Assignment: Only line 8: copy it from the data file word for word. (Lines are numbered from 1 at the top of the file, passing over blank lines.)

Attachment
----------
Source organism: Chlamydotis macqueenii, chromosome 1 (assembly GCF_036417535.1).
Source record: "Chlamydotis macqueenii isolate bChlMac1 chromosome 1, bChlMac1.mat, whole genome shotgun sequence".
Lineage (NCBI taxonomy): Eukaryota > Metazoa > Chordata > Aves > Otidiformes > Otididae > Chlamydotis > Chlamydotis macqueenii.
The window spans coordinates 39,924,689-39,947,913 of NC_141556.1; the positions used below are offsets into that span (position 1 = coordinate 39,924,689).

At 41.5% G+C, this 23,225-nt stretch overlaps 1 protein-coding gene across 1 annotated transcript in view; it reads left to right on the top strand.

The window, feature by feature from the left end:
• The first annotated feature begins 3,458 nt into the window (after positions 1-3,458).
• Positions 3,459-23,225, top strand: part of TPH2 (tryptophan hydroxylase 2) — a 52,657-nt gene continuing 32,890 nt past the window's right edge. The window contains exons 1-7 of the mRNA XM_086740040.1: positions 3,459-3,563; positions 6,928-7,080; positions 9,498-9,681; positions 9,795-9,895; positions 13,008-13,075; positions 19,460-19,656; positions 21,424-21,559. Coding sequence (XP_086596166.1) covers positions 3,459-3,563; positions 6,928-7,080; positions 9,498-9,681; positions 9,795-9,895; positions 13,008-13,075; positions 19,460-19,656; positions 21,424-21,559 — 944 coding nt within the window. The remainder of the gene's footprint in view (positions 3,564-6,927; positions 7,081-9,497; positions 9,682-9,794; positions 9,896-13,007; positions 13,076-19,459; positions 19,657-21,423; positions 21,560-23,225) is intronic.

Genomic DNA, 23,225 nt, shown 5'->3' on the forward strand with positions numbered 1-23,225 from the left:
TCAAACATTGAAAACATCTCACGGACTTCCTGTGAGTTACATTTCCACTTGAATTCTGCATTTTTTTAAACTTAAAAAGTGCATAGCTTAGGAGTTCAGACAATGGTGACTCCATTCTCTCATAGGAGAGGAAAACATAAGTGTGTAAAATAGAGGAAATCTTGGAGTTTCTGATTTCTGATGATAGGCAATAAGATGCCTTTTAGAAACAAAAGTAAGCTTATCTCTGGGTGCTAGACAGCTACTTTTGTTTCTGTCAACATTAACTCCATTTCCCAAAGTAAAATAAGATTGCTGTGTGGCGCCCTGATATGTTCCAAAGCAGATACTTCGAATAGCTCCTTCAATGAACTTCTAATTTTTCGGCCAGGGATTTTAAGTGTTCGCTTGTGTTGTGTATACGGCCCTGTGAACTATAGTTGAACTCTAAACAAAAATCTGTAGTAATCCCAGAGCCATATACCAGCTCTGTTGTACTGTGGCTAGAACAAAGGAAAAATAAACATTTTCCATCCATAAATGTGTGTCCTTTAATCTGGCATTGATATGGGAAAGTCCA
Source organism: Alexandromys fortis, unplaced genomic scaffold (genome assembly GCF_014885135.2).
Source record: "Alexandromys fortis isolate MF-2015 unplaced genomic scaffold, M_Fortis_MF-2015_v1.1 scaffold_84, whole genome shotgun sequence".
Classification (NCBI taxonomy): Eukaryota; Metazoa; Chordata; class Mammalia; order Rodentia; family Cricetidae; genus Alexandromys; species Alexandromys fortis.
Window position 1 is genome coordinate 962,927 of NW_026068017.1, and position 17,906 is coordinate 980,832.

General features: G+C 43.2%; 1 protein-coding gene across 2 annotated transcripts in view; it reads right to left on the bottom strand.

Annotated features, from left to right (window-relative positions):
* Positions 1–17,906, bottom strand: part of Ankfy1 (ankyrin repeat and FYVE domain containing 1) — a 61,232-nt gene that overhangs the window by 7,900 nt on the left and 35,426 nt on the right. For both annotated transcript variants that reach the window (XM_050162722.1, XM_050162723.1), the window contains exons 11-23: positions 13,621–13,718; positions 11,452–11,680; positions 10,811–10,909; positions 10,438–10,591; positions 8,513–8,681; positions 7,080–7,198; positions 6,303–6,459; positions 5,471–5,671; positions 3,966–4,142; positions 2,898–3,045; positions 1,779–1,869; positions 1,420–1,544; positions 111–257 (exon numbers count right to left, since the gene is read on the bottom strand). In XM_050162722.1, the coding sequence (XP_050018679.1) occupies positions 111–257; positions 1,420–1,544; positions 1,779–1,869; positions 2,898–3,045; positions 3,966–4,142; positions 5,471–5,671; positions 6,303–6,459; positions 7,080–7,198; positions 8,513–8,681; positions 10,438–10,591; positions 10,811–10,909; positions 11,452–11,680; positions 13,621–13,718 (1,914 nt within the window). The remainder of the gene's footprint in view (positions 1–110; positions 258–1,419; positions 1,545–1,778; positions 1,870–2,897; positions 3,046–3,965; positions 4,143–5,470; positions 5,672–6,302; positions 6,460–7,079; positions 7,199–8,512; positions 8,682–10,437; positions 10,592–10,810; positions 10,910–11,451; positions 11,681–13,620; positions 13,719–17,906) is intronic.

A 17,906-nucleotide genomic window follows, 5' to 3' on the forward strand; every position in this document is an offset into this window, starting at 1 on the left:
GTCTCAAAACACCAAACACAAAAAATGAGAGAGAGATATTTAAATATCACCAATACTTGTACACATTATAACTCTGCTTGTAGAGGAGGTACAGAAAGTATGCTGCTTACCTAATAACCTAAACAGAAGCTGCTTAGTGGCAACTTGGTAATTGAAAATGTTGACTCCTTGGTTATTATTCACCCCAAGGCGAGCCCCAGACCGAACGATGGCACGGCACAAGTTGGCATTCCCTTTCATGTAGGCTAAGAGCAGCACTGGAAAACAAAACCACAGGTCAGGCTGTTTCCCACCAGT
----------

• Positions 3,459-23,225, top strand: part of TPH2 (tryptophan hydroxylase 2) — a 52,657-nt gene continuing 32,890 nt past the window's right edge. The window contains exons 1-7 of the mRNA XM_086740040.1: positions 3,459-3,563; positions 6,928-7,080; positions 9,498-9,681; positions 9,795-9,895; positions 13,008-13,075; positions 19,460-19,656; positions 21,424-21,559. Coding sequence (XP_086596166.1) covers positions 3,459-3,563; positions 6,928-7,080; positions 9,498-9,681; positions 9,795-9,895; positions 13,008-13,075; positions 19,460-19,656; positions 21,424-21,559 — 944 coding nt within the window. The remainder of the gene's footprint in view (positions 3,564-6,927; positions 7,081-9,497; positions 9,682-9,794; positions 9,896-13,007; positions 13,076-19,459; positions 19,657-21,423; positions 21,560-23,225) is intronic.